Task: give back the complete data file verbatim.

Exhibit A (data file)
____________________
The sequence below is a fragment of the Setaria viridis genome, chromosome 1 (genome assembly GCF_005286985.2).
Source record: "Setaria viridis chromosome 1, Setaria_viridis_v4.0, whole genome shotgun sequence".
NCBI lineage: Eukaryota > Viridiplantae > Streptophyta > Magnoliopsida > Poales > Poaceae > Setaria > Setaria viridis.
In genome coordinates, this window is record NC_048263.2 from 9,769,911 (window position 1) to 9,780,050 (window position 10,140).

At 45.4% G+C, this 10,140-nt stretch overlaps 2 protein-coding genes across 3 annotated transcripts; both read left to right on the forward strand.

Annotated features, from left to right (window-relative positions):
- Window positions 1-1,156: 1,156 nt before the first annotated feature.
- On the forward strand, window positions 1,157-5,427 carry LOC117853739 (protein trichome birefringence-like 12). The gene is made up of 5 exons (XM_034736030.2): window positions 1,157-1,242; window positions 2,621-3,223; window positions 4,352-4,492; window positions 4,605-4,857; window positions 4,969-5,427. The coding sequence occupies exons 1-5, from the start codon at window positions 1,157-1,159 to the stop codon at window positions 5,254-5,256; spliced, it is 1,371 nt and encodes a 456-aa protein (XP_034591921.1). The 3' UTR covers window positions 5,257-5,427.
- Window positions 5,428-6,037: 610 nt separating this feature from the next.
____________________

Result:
The sequence below is a fragment of the Setaria viridis genome, chromosome 1 (genome assembly GCF_005286985.2).
Source record: "Setaria viridis chromosome 1, Setaria_viridis_v4.0, whole genome shotgun sequence".
NCBI lineage: Eukaryota > Viridiplantae > Streptophyta > Magnoliopsida > Poales > Poaceae > Setaria > Setaria viridis.
In genome coordinates, this window is record NC_048263.2 from 9,769,911 (window position 1) to 9,780,050 (window position 10,140).

At 45.4% G+C, this 10,140-nt stretch overlaps 2 protein-coding genes across 3 annotated transcripts; both read left to right on the forward strand.

Annotated features, from left to right (window-relative positions):
- Window positions 1-1,156: 1,156 nt before the first annotated feature.
- On the forward strand, window positions 1,157-5,427 carry LOC117853739 (protein trichome birefringence-like 12). The gene is made up of 5 exons (XM_034736030.2): window positions 1,157-1,242; window positions 2,621-3,223; window positions 4,352-4,492; window positions 4,605-4,857; window positions 4,969-5,427. The coding sequence occupies exons 1-5, from the start codon at window positions 1,157-1,159 to the stop codon at window positions 5,254-5,256; spliced, it is 1,371 nt and encodes a 456-aa protein (XP_034591921.1). The 3' UTR covers window positions 5,257-5,427.
- Window positions 5,428-6,037: 610 nt separating this feature from the next.